“Yes I’m well, thanks…. Actually, no that was a total lie.”
Fresh from the Track World Championships in Pruszkow, Poland, Katie Archibald isn’t sure how she is feeling, or indeed how she should be feeling. The Olympic champion and world record holder crashed out of the omnium in the final points race, and despite finishing, was told to withdraw from her chosen event, the Madison on medical grounds.
She had stepped up to take Laura Kenny’s spot, after the four-time Olympic gold medallist withdrew with illness, after the duo, joined by Elinor Barker and Ellie Dickinson, rode to a silver medal in the women’s team pursuit, behind Australia.
But this cloud does not have a silver lining. At least not yet, for Scotswoman Archibald.
“I am hideously sad,” she admitted. “But there’s not just one emotion. It’s a confusing and painful mix and I’m in a position when I’m trying to figure out how I should feel, what’s justified, what’s not. I had spent 12 months targeting the Madison and then not being able to contest it… I didn’t take it very well. But it’s my birthday next week, so maybe I can reflect with a bit more grace another year older.”
Straight back to it, Archibald was speaking from the launch of the Women’s Tour of Scotland, a brand new, stand-alone women’s race to be raced across Scotland, from Dundee, to Glasgow, to Edinburgh.
And while the 24-year-old readily admits success on the road is not her calling in the next 12 months with the Tokyo 2020 Olympic Games looming, it will be the biggest part of her road season this year.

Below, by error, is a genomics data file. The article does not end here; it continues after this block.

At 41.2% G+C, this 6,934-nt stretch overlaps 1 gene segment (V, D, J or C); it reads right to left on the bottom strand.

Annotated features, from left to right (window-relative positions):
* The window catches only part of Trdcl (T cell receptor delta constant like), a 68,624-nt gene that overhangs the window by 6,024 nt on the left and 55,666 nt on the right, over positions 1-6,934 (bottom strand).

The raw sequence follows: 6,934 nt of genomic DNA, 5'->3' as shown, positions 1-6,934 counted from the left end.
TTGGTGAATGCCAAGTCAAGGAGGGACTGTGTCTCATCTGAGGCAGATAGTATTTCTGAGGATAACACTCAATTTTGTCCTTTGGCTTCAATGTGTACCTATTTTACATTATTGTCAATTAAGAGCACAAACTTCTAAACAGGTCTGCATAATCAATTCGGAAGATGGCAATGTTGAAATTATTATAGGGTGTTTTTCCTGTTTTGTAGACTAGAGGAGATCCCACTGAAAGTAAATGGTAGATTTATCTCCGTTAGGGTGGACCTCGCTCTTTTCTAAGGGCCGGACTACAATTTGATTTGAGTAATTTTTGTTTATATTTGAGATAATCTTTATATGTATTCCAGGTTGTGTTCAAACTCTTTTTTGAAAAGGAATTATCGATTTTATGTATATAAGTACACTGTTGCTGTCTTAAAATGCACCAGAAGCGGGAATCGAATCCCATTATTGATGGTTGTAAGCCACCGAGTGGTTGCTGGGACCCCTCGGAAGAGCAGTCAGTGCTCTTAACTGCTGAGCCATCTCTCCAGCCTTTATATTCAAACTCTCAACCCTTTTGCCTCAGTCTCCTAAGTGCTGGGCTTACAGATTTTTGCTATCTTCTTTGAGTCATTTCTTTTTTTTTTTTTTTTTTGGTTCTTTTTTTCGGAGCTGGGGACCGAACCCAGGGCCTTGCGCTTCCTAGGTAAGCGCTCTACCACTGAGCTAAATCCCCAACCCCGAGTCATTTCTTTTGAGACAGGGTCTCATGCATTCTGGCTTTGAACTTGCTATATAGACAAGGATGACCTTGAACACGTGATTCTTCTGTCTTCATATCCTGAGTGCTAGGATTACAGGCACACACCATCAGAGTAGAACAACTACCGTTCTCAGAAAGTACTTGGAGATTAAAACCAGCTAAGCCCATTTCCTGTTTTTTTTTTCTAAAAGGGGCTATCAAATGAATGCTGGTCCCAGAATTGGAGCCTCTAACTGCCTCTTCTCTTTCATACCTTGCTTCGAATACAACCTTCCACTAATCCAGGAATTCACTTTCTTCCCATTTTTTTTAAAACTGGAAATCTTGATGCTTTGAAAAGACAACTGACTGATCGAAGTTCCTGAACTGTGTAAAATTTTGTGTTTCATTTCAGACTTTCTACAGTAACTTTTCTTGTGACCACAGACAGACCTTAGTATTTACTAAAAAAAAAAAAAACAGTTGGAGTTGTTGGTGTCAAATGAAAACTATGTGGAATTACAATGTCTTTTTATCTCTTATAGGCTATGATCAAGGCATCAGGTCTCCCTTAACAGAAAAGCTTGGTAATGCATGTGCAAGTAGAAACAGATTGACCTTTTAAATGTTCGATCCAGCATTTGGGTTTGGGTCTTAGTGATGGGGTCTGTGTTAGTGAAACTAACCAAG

“It will be amazing riding for the Scottish Cycling Team. Outside of the Commonwealth Games, we don’t get much chance to do that. I’ll take a lot of pleasure from that,” she said.
“It’s pretty cool we have a stand-alone women’s race in Scotland and I’m very proud. It’s not a piggy-back event, this is going to be a first. The organisers are putting the sort of prize money up you’d expect from a men’s race of this standard, so there are lots of things to shout about.
“This is a three-stage race but the organisers have the vision to keep expanding. That is so cool. There is longevity and this race should be a prominent feature of the UCI. It will be a fantastic event and putting this event on shows event organiser, sponsors, fans have confidence that women’s racing can stand on it’s own two feet.
“The best teams in the world are turning up for a stage race in Scotland. That is pretty cool.”
The Women’s Tour of Scotland is on 9-11 August. The three-stage race will cover 360km.
Stage One: Dundee to Dunfermline – 103km
Stage Two: Glasgow to Perth – 139.4km
Stage Three: Edinburgh to Edinburgh – 118.3km